COVID-19 and employment tribunals – the steady rise in cases and what this means for employers

From situations relating to the COVID-19 pandemic. Of particular relevance to the below cases, is section 100(1)(e) of the Employment Rights Act 1996 (ERA 1996):

  • An employee who is dismissed shall be regarded for the purposes of this Part as unfairly dismissed if the reason (or, if more than one, the principal reason) for the dismissal is that - in circumstances of danger which the employee reasonably believed to be serious and imminent, he took (or proposed to take) appropriate steps to protect himself or other persons from the danger.

In summary, an employee will be unfairly dismissed (regardless of length of service) when dismissal is concerning health and safety and the employee reasonably felt they were in danger and took (or were going to take) steps to protect themselves or others from this danger.

Gibson v Lothian Leisure ET/4105009/2020 (29 January 2021)

This case concerned the claimant (Mr Gibson) who was a chef in a restaurant. The restaurant temporarily closed in March 2020 due to the first COVID-19 lockdown, and Mr Gibson was furloughed. Before the re-opening, the employer asked Mr Gibson to return to work. Mr Gibson's father was clinically vulnerable, and Mr Gibson was concerned about catching the virus and passing it on to him. Mr Gibson raised concerns about the lack of PPE or COVID-secure workplace measures and received a negative response from the employer.

Mr Gibson was dismissed summarily by text and was not paid notice or accrued holiday pay. The message stated that the employer was changing its business format and would be running the restaurant with a smaller team post-lockdown. The Employment Tribunal held that Mr Gibson had been unfairly dismissed under s.100(1)(e) of the ERA 1996 because he took steps to protect his vulnerable partner in a situation where there was reasonable belief of serious an imminent danger. It was also found that the wording of the employer's text could be construed as a potential redundancy situation, so it was found Mr Gibson had been unfairly selected for redundancy.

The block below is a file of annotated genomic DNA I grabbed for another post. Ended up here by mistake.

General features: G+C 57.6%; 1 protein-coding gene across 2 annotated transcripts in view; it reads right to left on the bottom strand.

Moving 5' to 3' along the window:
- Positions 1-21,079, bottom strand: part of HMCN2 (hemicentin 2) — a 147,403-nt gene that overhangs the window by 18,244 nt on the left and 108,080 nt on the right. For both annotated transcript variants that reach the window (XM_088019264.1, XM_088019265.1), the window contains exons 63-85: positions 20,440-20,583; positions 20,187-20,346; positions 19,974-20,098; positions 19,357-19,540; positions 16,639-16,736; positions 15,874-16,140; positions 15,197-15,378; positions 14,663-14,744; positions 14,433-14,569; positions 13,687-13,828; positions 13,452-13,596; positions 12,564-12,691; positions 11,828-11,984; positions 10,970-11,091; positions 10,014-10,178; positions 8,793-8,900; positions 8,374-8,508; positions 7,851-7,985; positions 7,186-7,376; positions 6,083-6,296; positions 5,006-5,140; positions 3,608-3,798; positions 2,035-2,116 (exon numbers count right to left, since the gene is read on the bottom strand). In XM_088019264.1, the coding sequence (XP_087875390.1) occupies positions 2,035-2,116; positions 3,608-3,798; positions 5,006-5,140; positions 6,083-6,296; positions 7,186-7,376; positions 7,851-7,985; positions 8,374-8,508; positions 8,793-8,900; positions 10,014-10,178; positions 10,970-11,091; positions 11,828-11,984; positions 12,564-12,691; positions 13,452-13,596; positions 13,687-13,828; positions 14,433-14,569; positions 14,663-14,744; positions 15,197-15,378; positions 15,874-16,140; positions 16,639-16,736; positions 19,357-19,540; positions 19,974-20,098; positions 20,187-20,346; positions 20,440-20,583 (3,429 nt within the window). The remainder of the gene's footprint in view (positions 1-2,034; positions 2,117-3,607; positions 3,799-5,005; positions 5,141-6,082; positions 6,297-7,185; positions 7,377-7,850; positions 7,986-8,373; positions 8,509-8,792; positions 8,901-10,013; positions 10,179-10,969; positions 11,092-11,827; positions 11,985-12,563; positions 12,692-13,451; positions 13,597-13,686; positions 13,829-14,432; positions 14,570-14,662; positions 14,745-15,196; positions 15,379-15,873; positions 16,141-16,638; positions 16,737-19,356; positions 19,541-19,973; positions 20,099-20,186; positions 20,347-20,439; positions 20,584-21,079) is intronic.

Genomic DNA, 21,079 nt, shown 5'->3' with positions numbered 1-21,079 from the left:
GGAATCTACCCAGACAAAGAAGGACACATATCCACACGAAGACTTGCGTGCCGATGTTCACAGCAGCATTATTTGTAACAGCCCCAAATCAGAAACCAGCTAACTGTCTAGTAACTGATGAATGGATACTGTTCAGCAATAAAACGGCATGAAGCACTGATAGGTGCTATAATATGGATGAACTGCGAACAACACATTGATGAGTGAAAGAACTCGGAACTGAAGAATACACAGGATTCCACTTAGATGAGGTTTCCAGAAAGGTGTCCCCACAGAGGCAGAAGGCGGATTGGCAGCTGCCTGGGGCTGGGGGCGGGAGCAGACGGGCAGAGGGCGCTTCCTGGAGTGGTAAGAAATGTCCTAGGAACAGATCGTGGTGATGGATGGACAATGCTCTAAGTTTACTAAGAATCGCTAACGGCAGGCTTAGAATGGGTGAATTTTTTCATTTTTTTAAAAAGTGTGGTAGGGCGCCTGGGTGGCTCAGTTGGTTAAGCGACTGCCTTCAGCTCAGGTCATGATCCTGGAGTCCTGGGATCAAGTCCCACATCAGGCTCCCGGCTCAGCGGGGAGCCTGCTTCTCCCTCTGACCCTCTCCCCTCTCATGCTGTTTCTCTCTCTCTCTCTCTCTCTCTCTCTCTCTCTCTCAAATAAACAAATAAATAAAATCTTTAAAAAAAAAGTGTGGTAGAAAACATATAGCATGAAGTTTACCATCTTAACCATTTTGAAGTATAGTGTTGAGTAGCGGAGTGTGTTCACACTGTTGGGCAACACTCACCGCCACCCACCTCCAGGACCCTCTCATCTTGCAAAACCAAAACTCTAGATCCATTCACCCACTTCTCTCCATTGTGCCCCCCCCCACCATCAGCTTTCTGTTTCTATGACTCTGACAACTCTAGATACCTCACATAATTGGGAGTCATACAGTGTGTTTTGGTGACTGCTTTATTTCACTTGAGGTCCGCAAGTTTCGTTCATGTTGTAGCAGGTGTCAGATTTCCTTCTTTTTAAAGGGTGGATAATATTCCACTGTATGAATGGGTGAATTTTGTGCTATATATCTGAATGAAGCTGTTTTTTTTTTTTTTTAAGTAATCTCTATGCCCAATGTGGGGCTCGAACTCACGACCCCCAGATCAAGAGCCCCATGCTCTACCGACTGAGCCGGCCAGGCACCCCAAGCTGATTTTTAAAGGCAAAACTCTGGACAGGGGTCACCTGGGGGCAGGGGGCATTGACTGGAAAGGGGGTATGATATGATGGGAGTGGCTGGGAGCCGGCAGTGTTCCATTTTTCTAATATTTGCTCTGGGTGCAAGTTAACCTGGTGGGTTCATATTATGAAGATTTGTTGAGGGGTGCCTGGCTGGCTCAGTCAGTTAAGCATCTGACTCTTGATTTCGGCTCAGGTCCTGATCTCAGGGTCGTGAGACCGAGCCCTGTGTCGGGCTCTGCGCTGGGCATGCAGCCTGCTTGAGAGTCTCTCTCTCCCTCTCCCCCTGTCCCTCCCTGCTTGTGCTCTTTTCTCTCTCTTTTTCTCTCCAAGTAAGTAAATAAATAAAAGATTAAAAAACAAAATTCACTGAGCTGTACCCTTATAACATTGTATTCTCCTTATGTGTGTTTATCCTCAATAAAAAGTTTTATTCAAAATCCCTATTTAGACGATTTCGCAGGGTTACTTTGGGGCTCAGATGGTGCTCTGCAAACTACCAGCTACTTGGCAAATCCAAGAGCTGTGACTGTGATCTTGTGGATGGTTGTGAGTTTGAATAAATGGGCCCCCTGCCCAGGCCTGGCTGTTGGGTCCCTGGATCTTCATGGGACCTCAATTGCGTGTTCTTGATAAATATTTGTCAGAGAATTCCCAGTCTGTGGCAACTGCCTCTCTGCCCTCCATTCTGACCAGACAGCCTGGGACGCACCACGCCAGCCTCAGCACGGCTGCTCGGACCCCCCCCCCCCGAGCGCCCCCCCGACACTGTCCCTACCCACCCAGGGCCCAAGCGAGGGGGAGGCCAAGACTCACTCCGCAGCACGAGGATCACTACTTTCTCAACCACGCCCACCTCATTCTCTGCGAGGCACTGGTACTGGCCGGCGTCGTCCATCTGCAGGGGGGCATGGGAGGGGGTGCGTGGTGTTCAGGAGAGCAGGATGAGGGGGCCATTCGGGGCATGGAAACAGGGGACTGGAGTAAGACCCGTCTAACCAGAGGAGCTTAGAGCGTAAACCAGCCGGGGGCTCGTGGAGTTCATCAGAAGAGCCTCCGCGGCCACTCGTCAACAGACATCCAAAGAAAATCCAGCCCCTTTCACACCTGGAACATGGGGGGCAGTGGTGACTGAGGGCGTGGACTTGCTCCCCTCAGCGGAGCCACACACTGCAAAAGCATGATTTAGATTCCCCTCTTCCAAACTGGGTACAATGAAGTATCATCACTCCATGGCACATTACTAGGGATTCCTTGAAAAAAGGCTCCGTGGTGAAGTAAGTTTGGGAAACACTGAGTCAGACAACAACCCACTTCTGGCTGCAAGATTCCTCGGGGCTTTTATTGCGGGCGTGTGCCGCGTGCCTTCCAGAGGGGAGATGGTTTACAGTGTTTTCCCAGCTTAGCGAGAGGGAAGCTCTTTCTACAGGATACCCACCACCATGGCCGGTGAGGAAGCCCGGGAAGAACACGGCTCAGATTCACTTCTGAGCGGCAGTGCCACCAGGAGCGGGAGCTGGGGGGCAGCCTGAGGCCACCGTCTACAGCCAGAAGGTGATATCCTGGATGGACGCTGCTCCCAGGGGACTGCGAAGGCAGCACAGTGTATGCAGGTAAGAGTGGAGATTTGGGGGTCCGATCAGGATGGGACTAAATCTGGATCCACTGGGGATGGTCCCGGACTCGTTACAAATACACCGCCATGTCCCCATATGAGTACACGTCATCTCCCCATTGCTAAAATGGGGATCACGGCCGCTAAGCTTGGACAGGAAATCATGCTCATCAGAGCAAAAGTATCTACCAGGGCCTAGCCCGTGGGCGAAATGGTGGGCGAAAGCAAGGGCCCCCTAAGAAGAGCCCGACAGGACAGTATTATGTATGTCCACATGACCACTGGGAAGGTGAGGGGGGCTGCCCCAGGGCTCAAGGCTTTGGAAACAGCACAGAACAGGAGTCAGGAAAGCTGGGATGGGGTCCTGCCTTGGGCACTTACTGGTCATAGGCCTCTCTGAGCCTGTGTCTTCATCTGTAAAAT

Accattatis v Fortuna Group (London) Ltd 3307587/2020 (17 May 2021)

This case concerned an employee who said he felt uncomfortable commuting and visiting the office during lockdown. The employee requested multiple times to be furloughed or work from home, all of which were denied due to the fact that the Claimant's work could not be undertaken from home and use of furlough was not appropriate because the business was busy (Fortuna Group (London) Ltd sell/distribute PPE).

The employer offered Mr Accattatis the options of taking unpaid leave or holiday, but both were declined. After another request to be placed on furlough, Mr Accattatis was dismissed by email. As Mr Accattatis did not have sufficient service to claim ordinary unfair dismissal, he alleged automatic unfair dismissal under s.100(1)(e) of the ERA 1996, as he took steps to protect himself from danger.

However, the Employment Tribunal found that although Mr Accattatis reasonably believed there were circumstances of serious and imminent danger, he did not take the necessary appropriate steps to protect himself and communicate the circumstances of danger to the employer. It was found that the request to work from home on full pay or be furloughed were not appropriate steps to protect himself from danger. As such, his claim failed.


Although neither of the above cases are binding precedent, the contrast is a reminder that the pandemic could, but does not always, justify a refusal to attend work.

Each case will turn on its own facts and the focus of employers should be on properly communicating with employees, complying with relevant workplace safety guidelines, and dealing with requests to work from home on safety grounds reasonably and with an open mind.


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